on liquor license issues because his wife is owner of the Blue Dog
Inn, which has a city liquor license.
Wright pointed out that
Fuhrer is not an owner of the establishment and "the simple fact
of marriage" to the owner does not constitute a conflict of
to Mayfair residents
30, 2000] Although
many people try to attract birds to their yards, some residents of
Mayfair are trying to do just the opposite ó find a way to get rid of them. This
group would like to have a city ordinance revised so they can legally
use a noise-making device called a "bird-banger" to chase
away large flocks of grackles and starlings that roost in their trees.
birds, which come in flocks of hundreds, even thousands, according to
the Mayfair residents, are not only a nuisance but a health hazard.
Patricia Birk of 160 Eaton Drive told the Lincoln City Council at its
work session Tuesday evening that she fears her husband, who is being
treated for a severe pulmonary condition, may become infected with
histoplasmosis, a viral lung disease sometimes spread by birds.
introduced Brendon Bacon, a Lincoln boy who has recently had the
disease, and his mother, Stacey, who also addressed the council.
Brendon does not reside in Mayfair but visits grandparents who live
also spoke about the nuisance caused by the roosting flocks.
"Three years ago my back yard was so bad I couldnít take a step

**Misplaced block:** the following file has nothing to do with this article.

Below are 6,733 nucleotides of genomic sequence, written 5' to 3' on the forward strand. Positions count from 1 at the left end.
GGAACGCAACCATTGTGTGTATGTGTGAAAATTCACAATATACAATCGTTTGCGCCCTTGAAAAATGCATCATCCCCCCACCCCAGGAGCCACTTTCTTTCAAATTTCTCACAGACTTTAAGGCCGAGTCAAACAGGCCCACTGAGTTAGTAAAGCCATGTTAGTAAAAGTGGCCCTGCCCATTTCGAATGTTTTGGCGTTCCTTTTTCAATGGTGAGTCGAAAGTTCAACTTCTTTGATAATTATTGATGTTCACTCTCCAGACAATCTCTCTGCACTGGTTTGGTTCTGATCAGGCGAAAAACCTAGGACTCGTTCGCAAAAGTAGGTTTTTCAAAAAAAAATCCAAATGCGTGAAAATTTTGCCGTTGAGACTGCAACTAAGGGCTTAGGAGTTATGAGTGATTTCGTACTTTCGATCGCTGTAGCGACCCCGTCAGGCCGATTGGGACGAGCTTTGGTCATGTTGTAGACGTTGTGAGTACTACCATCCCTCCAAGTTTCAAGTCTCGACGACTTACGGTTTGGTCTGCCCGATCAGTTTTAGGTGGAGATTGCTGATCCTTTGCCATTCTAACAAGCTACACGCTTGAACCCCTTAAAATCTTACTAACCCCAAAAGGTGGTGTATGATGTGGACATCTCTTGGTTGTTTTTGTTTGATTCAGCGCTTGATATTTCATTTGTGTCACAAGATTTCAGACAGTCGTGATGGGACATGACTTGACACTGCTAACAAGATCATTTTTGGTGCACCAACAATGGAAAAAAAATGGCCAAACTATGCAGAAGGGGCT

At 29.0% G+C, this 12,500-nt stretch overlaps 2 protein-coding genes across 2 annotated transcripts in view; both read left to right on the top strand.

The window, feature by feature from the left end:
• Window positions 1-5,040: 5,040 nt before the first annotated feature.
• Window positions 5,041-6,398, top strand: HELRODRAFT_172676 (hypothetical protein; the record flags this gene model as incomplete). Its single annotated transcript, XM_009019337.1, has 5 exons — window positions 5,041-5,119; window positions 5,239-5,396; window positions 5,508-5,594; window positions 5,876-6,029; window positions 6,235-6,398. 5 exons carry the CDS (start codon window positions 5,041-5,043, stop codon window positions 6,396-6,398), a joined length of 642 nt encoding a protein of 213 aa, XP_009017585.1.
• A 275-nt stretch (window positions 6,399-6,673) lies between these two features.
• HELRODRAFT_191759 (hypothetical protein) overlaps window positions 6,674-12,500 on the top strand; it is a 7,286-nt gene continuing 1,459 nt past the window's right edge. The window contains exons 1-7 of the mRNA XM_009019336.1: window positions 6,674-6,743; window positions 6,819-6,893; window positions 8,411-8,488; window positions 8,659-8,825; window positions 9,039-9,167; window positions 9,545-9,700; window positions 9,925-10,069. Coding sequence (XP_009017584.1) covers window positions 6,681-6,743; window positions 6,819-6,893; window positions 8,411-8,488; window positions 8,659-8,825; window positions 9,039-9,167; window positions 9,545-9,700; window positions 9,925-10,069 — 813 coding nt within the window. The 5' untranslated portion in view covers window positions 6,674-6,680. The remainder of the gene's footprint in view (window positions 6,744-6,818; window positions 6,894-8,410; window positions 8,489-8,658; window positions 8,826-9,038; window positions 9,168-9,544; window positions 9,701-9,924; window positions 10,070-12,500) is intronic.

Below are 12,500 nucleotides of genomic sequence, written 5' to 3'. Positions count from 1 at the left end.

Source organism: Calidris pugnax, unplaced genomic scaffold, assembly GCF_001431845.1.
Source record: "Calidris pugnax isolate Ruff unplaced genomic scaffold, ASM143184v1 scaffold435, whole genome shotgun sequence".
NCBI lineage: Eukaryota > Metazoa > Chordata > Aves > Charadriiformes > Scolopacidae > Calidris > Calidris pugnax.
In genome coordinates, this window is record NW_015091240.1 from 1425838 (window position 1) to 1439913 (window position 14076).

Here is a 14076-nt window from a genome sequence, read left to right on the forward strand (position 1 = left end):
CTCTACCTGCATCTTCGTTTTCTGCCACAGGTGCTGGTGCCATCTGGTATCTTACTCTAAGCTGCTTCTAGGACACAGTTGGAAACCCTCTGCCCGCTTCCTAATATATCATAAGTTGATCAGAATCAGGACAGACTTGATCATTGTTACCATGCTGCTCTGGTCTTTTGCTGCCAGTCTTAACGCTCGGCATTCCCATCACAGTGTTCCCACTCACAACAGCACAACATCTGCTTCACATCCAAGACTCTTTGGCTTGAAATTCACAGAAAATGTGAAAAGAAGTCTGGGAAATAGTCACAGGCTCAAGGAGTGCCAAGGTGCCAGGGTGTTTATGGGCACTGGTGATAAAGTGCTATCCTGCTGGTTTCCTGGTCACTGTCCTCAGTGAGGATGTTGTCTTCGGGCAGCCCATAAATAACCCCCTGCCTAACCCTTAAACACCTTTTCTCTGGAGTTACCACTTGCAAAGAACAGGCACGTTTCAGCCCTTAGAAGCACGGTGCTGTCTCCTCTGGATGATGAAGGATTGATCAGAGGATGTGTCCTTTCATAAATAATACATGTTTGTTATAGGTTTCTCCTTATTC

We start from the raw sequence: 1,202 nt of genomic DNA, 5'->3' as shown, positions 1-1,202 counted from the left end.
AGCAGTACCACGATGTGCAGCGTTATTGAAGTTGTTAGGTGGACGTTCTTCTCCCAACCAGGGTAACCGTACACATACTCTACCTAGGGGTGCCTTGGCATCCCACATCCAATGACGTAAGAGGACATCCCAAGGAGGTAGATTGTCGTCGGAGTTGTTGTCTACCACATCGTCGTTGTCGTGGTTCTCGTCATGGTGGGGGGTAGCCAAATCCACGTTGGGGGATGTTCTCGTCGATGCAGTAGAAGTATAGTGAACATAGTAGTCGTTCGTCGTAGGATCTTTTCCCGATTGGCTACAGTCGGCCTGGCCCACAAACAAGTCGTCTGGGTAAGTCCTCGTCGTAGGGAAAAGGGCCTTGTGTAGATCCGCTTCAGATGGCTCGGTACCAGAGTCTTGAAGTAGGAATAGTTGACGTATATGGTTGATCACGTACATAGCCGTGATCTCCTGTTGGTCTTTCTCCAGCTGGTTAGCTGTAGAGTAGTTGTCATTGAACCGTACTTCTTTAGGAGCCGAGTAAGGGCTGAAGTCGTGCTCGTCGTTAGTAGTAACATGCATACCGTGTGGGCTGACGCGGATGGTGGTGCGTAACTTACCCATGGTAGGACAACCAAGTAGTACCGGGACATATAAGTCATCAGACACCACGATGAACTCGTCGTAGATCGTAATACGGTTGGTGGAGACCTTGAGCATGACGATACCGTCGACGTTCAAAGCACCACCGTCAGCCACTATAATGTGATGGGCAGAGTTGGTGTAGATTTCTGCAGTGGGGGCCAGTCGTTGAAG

without walking on bird droppings and feathers." To frighten the
birds away, she said, "I stood outside for hours banging
bird droppings had ruined the paint on cars parked in the streets, and
the odor was so pervasive people could not sit outside.
Several sources, including
the Illinois Department of Public Health, recommended the use of the
bird-banger, a pistol-like device which shoots a cartridge into a tree
full of roosting birds. The cartridge does not kill or injure the
birds, but frightens them by exploding with a loud noise, Birk
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noise, however, has brought complaints from nearby residents who say
it disturbs them and their pets. After responding to these complaints,
Police Chief Richard Ludolph told the Mayfair residents that the
device violated the city noise ordinance and suggested they talk to
their aldermen, Joseph Stone and Michael Montcalm.
officers who came out as a result of the complaints were "very
professional," Birk added.
just want you to let us use the effective means we have," Birk
told the council. "If you want to make us get permits, thatís
fine." She presented the council a petition with the signatures
of 86 Mayfair residents and a note from her husbandís pulmonary
Ludolph said he has visited the Mayfair area and agrees the residents
have a legitimate problem with the roosting birds. However, he also
noted that the bird-bangers are very loud, and shooting 10 or 15 of
the devices could be disturbing to people and pets.
is a difficult problem," he told the council. One solution might
be assigning specific times when it would be legal to use the devices.
Montcalm said he believed the health issue should outweigh the noise
problem and asked that the ordinance be amended quickly so the council
could vote on it at the next meeting Sept. 5. The committee agreed to
meet at 6 p.m. on Sept. 5, before the regular board meeting, to
discuss the ordinance change.
"Iíd like to see it
moved on quickly," Alderman Stone said. "The birds are there